Our second week in Rome

We’ve been here for two weeks, time is passing and I feel like it’s already getting away from us. My classes started this week and I’m looking forward to learning and creating quite a lot this semester. In three of my four classes, we were out and about in Rome, taking photos, drawing and visiting a planned sports complex from the 1920s that is still in use today.

On one day, I was sketching outside the Ara Pacis building and then in the Piazza del Popolo, which is very close to school. I’m delighted to find out it’s OK for Pat to join us sketching around the city, we haven’t had an art class together since…..jeez, I dunno.

My other studio class is digital imaging. For all my photography experience, I’ve never taken a class. Spending lots of time with Jack doing photo shoots and darkroom stuff counts for something though. After a quick run through the manual camera controls in the classroom, we headed out again to the church of Santa Maria del Popolo to take photos. There was also a sketching class from Temple there at the same time. What fun it was to finally be allowed to take some photos in a church.
Santa Maria del Popolo

Wendy’s archeology course was also out and about this week and I followed her to Michelangelo’s Piazza del Campidoglio so I could take pictures for my photo class and gaze at the incredible bronze statue of Marcus Aurelius while she and her classmates were lectured about the surroundings.
I guess the artist of the week is Bernini. On my way back from the Campidoglio, I found myself taking photos of the captivating angels on the Ponte Sant Angelo, each holding some implement of the torture of Christ. So I’m thinking of them now as the sadistic angels. Of course, then I realized they were done by Bernini.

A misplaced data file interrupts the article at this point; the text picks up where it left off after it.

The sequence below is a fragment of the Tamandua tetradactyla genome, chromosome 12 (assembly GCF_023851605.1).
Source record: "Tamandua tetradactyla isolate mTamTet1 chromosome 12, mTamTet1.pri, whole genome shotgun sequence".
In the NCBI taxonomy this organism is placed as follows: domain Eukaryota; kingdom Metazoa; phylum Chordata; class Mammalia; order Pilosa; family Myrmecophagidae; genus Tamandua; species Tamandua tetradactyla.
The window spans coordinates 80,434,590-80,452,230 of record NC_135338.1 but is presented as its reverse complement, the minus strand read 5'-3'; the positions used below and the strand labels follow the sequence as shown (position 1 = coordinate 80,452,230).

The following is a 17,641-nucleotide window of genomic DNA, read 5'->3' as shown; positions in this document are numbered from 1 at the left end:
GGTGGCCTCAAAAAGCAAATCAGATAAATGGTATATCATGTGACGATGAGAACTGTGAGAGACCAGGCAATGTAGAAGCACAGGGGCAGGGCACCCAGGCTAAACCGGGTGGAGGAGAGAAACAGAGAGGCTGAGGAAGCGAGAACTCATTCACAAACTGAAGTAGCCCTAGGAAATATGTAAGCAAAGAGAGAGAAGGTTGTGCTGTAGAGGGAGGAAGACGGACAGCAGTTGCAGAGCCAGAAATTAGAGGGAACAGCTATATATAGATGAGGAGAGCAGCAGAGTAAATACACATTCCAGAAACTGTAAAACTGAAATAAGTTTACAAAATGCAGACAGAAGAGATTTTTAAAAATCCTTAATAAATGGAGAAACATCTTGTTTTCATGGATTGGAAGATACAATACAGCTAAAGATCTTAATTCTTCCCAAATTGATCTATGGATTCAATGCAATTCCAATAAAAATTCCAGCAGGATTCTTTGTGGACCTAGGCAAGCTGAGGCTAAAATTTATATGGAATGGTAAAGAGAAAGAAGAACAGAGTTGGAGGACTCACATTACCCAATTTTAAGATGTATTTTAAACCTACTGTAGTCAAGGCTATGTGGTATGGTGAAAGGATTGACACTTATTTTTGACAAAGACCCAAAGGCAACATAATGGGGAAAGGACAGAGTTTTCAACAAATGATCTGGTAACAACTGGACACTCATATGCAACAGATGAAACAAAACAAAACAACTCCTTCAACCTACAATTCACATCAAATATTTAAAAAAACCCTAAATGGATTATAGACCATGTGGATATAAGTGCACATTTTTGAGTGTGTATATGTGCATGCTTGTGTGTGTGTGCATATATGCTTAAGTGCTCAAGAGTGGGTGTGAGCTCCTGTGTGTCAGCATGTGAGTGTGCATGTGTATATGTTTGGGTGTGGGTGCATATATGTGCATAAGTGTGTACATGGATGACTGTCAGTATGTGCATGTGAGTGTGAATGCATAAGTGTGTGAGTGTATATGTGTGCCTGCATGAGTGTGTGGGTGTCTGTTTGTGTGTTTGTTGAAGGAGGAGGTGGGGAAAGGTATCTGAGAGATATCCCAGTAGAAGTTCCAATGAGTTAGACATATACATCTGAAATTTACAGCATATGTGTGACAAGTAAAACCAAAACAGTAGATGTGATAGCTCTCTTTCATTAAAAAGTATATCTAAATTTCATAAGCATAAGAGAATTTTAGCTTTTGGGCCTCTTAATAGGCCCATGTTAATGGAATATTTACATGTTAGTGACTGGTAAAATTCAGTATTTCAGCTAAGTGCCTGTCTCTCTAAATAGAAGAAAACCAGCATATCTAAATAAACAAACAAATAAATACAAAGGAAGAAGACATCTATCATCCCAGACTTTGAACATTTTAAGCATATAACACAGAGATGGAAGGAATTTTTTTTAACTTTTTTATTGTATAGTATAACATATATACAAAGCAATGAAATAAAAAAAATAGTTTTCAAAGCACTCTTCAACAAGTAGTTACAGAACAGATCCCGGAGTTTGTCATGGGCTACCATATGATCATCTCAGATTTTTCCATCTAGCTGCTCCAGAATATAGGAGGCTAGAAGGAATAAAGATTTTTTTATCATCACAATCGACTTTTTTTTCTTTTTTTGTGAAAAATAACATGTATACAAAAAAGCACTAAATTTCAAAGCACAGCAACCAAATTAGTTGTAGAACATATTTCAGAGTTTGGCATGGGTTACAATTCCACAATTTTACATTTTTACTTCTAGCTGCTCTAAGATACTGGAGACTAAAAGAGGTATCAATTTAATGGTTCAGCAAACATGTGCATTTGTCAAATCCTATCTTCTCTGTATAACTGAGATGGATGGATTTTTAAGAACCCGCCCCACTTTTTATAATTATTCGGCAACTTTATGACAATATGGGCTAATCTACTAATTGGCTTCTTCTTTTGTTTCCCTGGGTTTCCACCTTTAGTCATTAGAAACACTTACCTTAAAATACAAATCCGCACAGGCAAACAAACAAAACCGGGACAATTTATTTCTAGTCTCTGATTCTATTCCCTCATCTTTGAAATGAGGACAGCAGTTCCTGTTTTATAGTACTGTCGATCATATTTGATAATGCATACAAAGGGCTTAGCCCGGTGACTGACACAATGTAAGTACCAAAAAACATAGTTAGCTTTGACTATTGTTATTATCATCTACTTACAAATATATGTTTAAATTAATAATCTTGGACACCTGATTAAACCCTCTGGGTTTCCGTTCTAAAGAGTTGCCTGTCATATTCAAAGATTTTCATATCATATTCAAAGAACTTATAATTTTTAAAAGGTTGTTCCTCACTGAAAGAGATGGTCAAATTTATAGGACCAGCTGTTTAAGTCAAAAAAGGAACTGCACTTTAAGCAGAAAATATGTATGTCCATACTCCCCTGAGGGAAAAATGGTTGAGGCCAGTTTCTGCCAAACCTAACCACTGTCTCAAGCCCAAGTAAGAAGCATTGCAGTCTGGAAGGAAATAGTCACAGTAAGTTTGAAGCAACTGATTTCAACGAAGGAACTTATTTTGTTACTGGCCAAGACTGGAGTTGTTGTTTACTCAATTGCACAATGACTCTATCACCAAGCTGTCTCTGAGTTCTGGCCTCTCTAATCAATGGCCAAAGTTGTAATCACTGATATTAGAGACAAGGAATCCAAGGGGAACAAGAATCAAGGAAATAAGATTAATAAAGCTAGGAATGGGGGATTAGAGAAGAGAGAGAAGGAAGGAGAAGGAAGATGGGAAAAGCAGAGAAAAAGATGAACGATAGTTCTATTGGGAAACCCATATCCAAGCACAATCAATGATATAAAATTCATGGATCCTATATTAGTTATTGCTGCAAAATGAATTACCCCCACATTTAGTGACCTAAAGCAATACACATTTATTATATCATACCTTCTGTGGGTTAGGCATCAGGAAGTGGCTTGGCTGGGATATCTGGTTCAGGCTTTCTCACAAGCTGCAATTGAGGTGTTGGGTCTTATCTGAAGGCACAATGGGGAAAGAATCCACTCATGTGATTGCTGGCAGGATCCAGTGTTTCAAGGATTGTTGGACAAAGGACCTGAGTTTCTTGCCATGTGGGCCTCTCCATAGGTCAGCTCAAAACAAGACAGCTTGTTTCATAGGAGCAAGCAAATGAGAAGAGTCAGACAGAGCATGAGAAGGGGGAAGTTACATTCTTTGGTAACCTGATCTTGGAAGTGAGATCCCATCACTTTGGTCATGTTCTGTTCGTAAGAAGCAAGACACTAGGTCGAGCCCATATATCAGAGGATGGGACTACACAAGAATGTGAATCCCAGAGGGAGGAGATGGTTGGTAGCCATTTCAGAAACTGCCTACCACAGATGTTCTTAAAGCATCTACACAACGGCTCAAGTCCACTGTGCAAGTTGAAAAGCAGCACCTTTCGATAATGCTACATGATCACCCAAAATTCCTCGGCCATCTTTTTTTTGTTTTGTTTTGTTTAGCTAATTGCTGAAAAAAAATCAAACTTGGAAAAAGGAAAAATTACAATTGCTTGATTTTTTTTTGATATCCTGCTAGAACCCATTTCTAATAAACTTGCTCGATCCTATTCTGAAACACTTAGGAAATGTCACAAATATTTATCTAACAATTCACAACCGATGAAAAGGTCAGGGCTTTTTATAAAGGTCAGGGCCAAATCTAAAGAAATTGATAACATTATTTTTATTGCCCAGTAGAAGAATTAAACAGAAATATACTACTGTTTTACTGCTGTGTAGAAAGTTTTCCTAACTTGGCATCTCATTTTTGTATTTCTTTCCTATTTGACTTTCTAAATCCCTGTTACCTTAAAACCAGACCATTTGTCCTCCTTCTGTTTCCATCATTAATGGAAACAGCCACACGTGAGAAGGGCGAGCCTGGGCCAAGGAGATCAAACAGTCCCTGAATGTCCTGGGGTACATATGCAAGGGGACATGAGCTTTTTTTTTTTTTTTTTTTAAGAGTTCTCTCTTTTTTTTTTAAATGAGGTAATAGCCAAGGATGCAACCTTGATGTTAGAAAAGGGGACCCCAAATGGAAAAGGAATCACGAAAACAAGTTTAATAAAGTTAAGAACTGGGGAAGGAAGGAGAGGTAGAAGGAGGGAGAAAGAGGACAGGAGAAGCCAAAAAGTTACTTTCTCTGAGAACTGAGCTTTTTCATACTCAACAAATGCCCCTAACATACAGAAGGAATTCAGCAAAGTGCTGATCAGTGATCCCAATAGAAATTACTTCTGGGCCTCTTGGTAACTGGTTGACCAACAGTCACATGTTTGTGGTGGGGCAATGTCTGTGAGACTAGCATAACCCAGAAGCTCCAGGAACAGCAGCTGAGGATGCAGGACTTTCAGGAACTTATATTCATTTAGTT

Italian is the only class that doesn’t involve some kind of weekly field trip, but that’s OK because the learning lab for this course is all around us. We’re definitely picking up more. On Friday morning, Pat and I had what could be called the beginnings of a conversation with the guy who sells breads and cheeses in the market. I know I won’t be fluent by the end of the semester, but I hope to be able to navigate more of daily life without  “Parla Inglese?” (do you speak English?)

Fridays I don’t have class so we’re trying to make that our museum day. We decided to head to the Borghese Gallery by walking through the Borghese gardens, which was quite a hike by the time we returned.

Pat and I were really looking forward to the Bernini sculptures, but I wasn’t prepared for the galleries themselves. In fact, I felt like I was picking up my jaw in every room. The walls, the ceilings, the floors…it’s indescribable and every inch is filled with astounding incredible art spanning from antiquity to Neoclassicism. Wendy enjoyed the frescoes as they relate to her fresco class and pointed out several interesting pieces that I completely overlooked.

But even so, Bernini steals the show. No question. Apollo and Daphne has to be the most well executed marble sculpture I have ever seen. I’ve seen it online, in video, etc. But nothing prepared me for the real thing. Pat and I must have spent at least 20 minutes of our allotted two hours not wanting to tear our eyes from it. Sadly I have no photos of the inside of the Borghese Gallery. It’s not permitted.

Rome is such a mix of old and new, fast and slow. I’m only beginning to understand why they call it “The Eternal City.”

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